We used the R package "GSVA" to conduct GSVA enrichment analysis to evaluate the differences in the biological process regulatory patterns of anoikis. GSVA is a nonparametric and unsupervised technique commonly used to predict the variation in pathway and biological process activity in expression dataset samples [22]. We retrieved “c2.cp.kegg.v6.2.-symbols” gene sets from the MSigDB database for GSVA. A p value of less than 0.05 was considered statistically significant. We used the clusterProfiler R package to perform functional annotation for anoikis-related genes with an FDR threshold of 0.05 [23, 24].

Identification and validation of anoikis subtypes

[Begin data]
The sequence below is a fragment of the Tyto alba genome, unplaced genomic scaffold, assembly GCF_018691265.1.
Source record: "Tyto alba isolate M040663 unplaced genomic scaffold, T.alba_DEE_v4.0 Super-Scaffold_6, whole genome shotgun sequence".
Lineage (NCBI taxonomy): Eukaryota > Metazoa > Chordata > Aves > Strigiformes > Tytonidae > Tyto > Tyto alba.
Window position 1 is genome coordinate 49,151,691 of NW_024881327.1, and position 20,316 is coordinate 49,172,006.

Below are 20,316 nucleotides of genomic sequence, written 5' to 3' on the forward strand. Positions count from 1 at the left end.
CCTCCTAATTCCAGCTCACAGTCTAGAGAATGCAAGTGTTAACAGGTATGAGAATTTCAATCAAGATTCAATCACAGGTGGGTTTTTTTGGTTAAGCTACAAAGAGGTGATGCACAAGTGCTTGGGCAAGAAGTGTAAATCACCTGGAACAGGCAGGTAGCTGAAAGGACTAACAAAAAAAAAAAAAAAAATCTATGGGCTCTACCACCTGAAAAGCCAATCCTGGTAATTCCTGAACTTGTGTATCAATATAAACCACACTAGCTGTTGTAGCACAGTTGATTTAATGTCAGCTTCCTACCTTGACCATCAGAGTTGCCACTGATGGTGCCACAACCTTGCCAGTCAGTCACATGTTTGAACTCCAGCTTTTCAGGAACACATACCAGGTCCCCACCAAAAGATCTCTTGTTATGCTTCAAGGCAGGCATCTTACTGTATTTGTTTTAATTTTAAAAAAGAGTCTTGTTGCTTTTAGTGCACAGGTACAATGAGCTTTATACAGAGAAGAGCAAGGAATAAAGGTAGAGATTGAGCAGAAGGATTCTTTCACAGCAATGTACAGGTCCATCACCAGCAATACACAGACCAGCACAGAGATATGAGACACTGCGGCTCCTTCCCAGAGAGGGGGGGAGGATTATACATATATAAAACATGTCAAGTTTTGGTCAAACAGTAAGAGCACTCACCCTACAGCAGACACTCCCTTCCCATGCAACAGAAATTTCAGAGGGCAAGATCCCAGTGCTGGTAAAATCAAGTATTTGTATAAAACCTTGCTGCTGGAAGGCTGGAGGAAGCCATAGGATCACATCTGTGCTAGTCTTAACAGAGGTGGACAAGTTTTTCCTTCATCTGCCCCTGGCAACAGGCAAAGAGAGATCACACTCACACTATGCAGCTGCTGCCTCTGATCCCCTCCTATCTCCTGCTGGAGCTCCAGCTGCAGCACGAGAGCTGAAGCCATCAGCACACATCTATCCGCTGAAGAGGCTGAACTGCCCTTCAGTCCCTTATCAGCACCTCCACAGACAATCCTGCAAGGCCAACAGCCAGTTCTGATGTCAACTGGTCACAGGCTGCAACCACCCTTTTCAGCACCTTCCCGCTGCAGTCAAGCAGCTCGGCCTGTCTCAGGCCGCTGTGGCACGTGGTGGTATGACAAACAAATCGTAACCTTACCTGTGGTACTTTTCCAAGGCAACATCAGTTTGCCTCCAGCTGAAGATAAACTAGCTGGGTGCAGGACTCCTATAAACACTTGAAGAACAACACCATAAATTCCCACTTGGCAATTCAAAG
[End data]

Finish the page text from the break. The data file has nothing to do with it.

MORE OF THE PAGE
To classify patients into unique anoikis regulation subtypes, we utilized the expression of 28 ARGs and applied the empirical Bayesian method of the limma R package to identify DEGs between these types. We set a significance threshold for identifying DEGs at an adjusted p value of less than 0.001. Next, we quantified the anoikis regulatory patterns of each tumor sample and developed a scoring system, named the ARG score, to evaluate the anoikis pattern of each patient with HCC. To determine the ARG score, we normalized the DEGs with anoikis regulation pattern-related genes across all samples and identified the overlapping genes. We then used an unsupervised clustering approach to categorize the 566 patients into multiple groups for further investigation, and the consensus clustering approach was used to determine the optimal number of gene clusters and their stability. We conducted prognostic analysis for each gene in the signature using the univariate Cox regression model and isolated 28 genes with significant prognostic value for further analysis. We calculated the ARG score using principal component analysis (PCA), which centered the score on the set containing the largest block of highly correlated (or uncorrelated) genes and downweighed the contributions of genes that did not track with other set members.